About 24 migrants are believed to have drowned after their boat capsized off the Libyan coast in the night from Sunday to Monday, bringing the deaths of migrants who have died in the Mediterranean while trying to get to Europe to about 600.

According to the International Organization of Migration (IOM), the migrants were trying to cross from Libya to Europe on a rubber dinghy when the boat capsized and they drowned.

Some survivors reported to IOM staff that three boats left from the northwestern Libyan city of Zawiyah near Tripoli around 11 pm on Sunday, September 13.

The following day, Libya’s coast guard reportedly found 45 people on two boats and brought them ashore.

The third boat, however, had presumably capsized, IOM spokesperson, Safa Msehli, said at a briefing in Geneva on Tuesday.

According to Msehli, all migrants were men, with the majority of them from Egypt and Morocco. Survivors of the capsized boat as well as the intercepted migrants from the two intact boats were taken to a detention center in the Libyan capital, Tripoli.

Msehli said upon request that ‘rubber dinghies deployed by smugglers and traffickers are unseaworthy and put lives at risk. Most migrants make the dangerous journey in ill-equipped and unsafe rubber boats.’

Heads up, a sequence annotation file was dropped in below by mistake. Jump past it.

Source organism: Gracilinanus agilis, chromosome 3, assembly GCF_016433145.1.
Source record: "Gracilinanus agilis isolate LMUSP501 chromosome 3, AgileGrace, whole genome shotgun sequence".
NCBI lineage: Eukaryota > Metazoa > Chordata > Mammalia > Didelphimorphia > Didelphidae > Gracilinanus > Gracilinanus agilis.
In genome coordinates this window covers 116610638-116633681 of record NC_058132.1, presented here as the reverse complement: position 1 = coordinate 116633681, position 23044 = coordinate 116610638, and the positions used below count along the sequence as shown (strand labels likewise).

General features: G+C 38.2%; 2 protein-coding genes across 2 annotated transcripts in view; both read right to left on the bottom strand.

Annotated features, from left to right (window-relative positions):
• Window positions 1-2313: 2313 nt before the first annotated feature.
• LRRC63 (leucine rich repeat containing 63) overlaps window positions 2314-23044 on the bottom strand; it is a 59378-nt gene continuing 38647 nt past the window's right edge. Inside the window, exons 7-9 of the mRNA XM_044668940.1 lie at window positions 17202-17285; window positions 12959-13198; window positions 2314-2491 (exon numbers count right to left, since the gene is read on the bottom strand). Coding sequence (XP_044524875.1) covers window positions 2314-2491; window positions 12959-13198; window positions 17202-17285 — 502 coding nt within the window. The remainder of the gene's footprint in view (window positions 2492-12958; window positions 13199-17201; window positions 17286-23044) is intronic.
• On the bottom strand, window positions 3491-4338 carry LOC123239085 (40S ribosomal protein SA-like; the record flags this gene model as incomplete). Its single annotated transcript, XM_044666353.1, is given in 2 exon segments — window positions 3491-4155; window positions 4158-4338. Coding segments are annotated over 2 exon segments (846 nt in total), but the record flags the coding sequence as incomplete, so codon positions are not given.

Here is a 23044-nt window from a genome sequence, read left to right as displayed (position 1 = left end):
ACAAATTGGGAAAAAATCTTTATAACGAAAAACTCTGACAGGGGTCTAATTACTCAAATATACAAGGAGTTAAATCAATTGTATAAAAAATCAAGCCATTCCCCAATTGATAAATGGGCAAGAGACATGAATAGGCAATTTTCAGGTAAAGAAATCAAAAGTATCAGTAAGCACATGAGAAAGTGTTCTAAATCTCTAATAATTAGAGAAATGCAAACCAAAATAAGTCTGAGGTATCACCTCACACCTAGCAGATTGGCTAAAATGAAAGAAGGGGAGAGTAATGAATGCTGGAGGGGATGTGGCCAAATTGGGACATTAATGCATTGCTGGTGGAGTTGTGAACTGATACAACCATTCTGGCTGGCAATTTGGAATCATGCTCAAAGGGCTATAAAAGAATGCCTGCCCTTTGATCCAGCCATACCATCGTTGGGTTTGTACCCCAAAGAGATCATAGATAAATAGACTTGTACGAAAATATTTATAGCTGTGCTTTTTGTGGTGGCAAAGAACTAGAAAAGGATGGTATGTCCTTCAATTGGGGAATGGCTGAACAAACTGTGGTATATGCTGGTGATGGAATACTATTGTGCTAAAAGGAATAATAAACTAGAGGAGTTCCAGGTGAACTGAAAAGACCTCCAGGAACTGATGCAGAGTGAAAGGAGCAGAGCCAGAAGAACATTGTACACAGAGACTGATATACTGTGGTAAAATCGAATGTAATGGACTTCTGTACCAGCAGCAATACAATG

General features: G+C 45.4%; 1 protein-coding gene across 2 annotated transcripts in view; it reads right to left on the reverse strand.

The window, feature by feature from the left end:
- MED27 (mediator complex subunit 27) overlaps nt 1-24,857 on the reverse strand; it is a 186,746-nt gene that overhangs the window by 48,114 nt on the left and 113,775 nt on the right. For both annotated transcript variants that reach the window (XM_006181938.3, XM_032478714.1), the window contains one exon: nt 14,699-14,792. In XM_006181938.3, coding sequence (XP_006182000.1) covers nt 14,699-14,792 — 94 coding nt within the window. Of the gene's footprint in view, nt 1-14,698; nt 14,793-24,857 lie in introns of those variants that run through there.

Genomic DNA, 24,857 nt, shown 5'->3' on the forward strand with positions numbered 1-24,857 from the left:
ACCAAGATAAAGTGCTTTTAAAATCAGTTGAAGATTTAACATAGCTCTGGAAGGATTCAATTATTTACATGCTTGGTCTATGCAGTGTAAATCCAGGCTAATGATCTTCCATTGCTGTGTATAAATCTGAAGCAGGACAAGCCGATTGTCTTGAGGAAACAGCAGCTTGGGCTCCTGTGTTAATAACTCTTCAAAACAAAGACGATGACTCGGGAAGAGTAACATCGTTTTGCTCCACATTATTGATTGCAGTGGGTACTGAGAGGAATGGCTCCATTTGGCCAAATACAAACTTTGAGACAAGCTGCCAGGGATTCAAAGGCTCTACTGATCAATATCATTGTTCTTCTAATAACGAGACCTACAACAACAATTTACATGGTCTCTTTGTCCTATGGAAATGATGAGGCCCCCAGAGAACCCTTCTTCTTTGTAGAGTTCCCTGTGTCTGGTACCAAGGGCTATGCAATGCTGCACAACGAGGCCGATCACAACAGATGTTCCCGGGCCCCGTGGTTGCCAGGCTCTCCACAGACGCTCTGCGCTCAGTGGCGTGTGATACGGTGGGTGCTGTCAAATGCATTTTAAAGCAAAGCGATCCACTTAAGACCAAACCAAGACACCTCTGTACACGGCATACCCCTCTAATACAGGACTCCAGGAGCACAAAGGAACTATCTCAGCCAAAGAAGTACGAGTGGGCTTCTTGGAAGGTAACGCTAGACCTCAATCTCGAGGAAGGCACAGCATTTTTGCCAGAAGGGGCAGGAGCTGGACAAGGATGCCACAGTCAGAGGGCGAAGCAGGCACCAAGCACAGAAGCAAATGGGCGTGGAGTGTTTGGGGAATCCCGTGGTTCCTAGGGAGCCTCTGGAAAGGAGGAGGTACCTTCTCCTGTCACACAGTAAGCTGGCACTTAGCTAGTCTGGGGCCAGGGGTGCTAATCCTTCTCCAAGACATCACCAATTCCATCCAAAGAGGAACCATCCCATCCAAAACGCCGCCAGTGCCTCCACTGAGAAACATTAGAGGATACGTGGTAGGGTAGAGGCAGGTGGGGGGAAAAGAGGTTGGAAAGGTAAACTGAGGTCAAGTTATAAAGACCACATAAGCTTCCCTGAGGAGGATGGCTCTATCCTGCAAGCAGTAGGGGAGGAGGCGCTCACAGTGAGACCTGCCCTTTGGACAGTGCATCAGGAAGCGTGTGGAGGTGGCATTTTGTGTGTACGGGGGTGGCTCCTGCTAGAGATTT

The IOM reports that hundreds of migrants die each year in the Mediterranean Sea during the attempt to reach Europe from northern Africa. This year, according to IOM, 562 have perished so far, the majority of whom on the central Mediterranean route.

However, Msehli believes the real number could be much higher.

“The absence of a predictable, humane and sustainable approach to the situation in the Mediterranean continues to endanger lives.

The number of fatalities in the Mediterranean, however, has been declining steadily since 2016, when a record 3,268 people lost their lives. Earlier this year, the estimated death toll passed the grim milestone of 20,000 deaths since 2014.”

After 45 Africans died off the Libyan coast last month in the biggest shipwreck this year, both IOM and UN refugee agency UNHCR called for a change in countries’ approach to the situation in the Mediterranean and Libya.

The two UN agencies as well as rights groups have repeatedly called for ending the practice of intercepting and returning migrants to Libya, saying that many migrants are sent to squalid and overcrowded detention centers that lack adequate food and water.

IOM and UNHCR staff report that the cycle of imprisonment, mistreatment and extortion then begins anew.

LEAVE A REPLY